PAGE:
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Champagne keen to partner with new Biden administration on climate, COVID-19

OTTAWA — The incoming Biden administration in the United States will help stabilize the world order and give North America a good shot at beating COVID-19 and fighting climate change, says Foreign Affairs Minister Francois-Philippe Champagne.

OTTAWA — The incoming Biden administration in the United States will help stabilize the world order and give North America a good shot at beating COVID-19 and fighting climate change, says Foreign Affairs Minister Francois-Philippe Champagne.

Champagne, who did an unusual amount of jet-setting during the pandemic this past year, told The Canadian Press on Wednesday he wants to kick off 2021 with a post-inauguration visit to Washington to connect with Antony Blinken, Biden's nominee for secretary of state.

But Champagne says Biden himself, his Montreal-educated vice-president-elect Kamala Harris, and Blinken all know Canada well.

Blinken will play the key role in delivering on Biden's promise to re-engage the U.S. with the world, reversing President Donald Trump's "America First" foreign policy.  

Champagne said Canada wants to work side-by-side with what has traditionally been its closest ally and friend, and he wants to deliver that message to Blinken personally and as early as the pandemic allows.

"I think what this new administration is bringing to the world order is more stability and predictability," the minister said in an interview in his top-floor, corner office at Global Affairs Canada.  

Champagne did not mention the departing Trump by name. But he called the incoming Biden administration "good news for Canada."

Champagne acknowledged what many trade experts have warned: that the Biden Democrats will not be any less protectionist on trade, even though Trump threatened many times to rip up the North American Free Trade Agreement as he forced Canada and Mexico to renegotiate it.

"There's always been a wind of protectionism" that dates back more than a century, Champagne said.

But Biden's new administration will provide "great opportunities in terms of energy, in terms of green technologies, in terms of aligning our views," he added.

“On fighting for climate change, I think this is a game-changer. We heard president-elect Biden say he wants to join the Paris Agreement on Day One," Champagne explained from an armchair framed by a panoramic vista of the Ottawa River and the snow-frosted Gatineau Hills of west Quebec.  

"There are opportunities for us to do more with respect to the COVID response, when it comes to the vaccine, when it comes to the borders. I see opportunities when we're talking about the global recovery."

Champagne said many people use the mantra "build back better" but when it comes to the U.S., "I'd like to use, let's build back better together."

In a previous interview after the pandemic was well underway and ravaging the U.S., Champagne said science needed to be front and centre in the battle against it. This week, the U.S. surpassed the grim milestone of 300,000 deaths due to COVID-19.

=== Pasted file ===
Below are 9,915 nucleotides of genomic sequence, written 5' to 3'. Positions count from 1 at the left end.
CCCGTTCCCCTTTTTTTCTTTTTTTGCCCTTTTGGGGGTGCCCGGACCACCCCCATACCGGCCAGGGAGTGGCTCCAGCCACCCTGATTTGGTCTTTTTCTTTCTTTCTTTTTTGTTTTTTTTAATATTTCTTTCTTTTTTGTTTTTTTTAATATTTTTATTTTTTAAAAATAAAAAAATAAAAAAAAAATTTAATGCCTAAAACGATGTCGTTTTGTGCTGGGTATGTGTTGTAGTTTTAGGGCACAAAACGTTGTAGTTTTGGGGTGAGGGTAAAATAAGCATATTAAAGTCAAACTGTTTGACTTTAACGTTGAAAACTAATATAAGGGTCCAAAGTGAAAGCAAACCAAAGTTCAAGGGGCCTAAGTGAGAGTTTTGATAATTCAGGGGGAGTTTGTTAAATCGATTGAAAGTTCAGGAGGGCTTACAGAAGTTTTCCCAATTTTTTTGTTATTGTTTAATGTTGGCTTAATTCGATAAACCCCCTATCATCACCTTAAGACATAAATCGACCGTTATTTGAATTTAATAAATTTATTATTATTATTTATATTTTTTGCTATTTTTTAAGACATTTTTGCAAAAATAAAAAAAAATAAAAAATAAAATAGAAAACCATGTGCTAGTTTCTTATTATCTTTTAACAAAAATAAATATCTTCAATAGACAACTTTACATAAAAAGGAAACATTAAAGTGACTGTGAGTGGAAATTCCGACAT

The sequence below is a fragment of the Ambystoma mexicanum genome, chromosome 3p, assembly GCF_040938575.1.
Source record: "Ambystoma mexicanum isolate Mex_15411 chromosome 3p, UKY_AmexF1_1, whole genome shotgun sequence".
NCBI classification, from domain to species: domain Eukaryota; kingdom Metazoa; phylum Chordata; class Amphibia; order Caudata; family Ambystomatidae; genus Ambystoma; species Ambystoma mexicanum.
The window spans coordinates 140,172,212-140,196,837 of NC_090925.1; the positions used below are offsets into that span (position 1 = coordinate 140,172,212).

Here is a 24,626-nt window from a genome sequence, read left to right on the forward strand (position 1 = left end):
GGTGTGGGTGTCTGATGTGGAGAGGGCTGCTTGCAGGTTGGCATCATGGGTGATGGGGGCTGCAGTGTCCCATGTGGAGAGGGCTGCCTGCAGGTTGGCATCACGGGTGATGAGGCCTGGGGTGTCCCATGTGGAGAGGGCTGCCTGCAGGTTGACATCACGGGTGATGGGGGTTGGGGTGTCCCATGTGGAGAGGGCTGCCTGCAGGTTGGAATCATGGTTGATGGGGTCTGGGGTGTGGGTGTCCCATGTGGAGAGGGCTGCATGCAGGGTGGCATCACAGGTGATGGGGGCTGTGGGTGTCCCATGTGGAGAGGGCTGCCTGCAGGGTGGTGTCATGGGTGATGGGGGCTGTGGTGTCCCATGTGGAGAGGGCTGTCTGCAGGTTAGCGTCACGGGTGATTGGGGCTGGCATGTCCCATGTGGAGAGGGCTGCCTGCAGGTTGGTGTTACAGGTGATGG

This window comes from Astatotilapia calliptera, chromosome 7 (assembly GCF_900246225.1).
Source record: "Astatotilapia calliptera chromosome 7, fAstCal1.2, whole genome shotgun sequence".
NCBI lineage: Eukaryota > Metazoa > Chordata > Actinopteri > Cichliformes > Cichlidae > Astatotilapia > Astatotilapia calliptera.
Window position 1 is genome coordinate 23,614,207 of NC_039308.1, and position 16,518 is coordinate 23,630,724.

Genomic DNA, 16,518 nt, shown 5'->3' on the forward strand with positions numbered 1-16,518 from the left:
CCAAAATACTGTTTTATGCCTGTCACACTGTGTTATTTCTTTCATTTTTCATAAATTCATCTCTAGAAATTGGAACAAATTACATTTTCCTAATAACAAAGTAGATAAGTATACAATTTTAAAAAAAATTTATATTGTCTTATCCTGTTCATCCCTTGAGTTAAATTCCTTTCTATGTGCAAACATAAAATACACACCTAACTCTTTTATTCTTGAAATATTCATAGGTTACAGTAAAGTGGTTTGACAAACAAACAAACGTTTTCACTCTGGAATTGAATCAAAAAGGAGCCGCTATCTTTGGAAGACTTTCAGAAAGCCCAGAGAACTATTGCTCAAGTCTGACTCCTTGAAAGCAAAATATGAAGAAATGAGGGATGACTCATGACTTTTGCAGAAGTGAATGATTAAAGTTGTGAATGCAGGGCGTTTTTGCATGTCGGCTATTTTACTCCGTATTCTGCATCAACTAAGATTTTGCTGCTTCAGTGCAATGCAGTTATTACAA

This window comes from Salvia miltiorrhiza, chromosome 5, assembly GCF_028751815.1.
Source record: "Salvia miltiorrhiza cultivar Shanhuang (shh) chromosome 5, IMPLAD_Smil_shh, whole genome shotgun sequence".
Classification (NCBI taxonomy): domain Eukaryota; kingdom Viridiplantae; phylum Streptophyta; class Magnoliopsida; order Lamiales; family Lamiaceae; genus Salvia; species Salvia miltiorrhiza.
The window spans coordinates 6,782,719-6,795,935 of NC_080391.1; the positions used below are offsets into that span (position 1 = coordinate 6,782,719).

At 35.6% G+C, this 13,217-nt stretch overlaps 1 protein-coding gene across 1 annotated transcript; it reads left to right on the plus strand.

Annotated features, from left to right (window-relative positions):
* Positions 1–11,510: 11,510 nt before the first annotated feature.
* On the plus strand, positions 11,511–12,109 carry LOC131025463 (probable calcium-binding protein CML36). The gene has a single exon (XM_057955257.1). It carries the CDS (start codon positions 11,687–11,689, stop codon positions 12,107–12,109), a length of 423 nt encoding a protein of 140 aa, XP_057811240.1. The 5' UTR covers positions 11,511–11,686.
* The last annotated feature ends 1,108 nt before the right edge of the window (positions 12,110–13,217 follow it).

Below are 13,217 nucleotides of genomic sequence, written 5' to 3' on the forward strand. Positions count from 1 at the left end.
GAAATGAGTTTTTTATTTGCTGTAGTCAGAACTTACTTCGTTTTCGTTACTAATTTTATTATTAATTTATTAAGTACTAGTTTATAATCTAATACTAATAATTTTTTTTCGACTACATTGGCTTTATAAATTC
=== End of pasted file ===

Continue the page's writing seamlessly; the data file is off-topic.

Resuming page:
Asked Wednesday if Biden would make a better science-based partner to Canada, Champagne replied: "I think the numbers speak for themselves. And therefore, I certainly expect the next administration to certainly be focused on the COVID response, as all of us are."

Champagne said the economic recovery from the pandemic in the years ahead will be the greatest challenge of this generation as Canada and its allies grapple to correct the inequities it laid bare by disproportionately targeting poorer segments of their populations. He said it is a challenge that needs to be tackled in "the North American space."

More broadly – and again avoiding Trump, or referencing his baseless allegations about the credibility of the U.S. election he lost – Champagne said Canada needs to stand with allies to reverse the "rise of authoritarian regimes" that he said has occurred during the pandemic.

"We've seen media freedom being eroded. We've seen disinformation taking place in many parts of the world, trying even to undermine our model of governance. So therefore, I think we need to respond … and we can do that, certainly with our United States allies and our European allies," Champagne said.

"And I want Canada to be the best partner of the United States, because we've been blessed by geography."

Champagne hasn't previously crossed paths with Blinken, a 58-year-old State Department veteran who has also served as a top Biden senatorial aide. But Champagne said that Blinken's tenure as the deputy to Barack Obama's secretary of state, John Kerry, has given him broad knowledge of Canada.

"It's certainly steady hands on many files, people who can come to these files with a lot of knowledge, expertise and experience, which I think will allow for a fast transition."

Champagne made two, multi-country international trips earlier this year, which allowed him to meet personally with his British counterpart, Dominic Raab, as well as the head of NATO and other international partners.

Whether he meets Blinken early will essentially depend on how sick the U.S. is from COVID-19 at the end of January. Champagne said he is ready "to go to Washington to establish that first contact. But obviously we are in an era of COVID."

Blinken was to have met Secretary of State Mike Pompeo in what would have been one of the top transition meetings since the Nov. 3 election. However that meeting was thrown into doubt when Pompeo entered quarantine Wednesday after coming into contact with someone with COVID-19. Pompeo tested negative. 

This report by The Canadian Press was first published Dec. 16, 2020.

Mike Blanchfield, The Canadian Press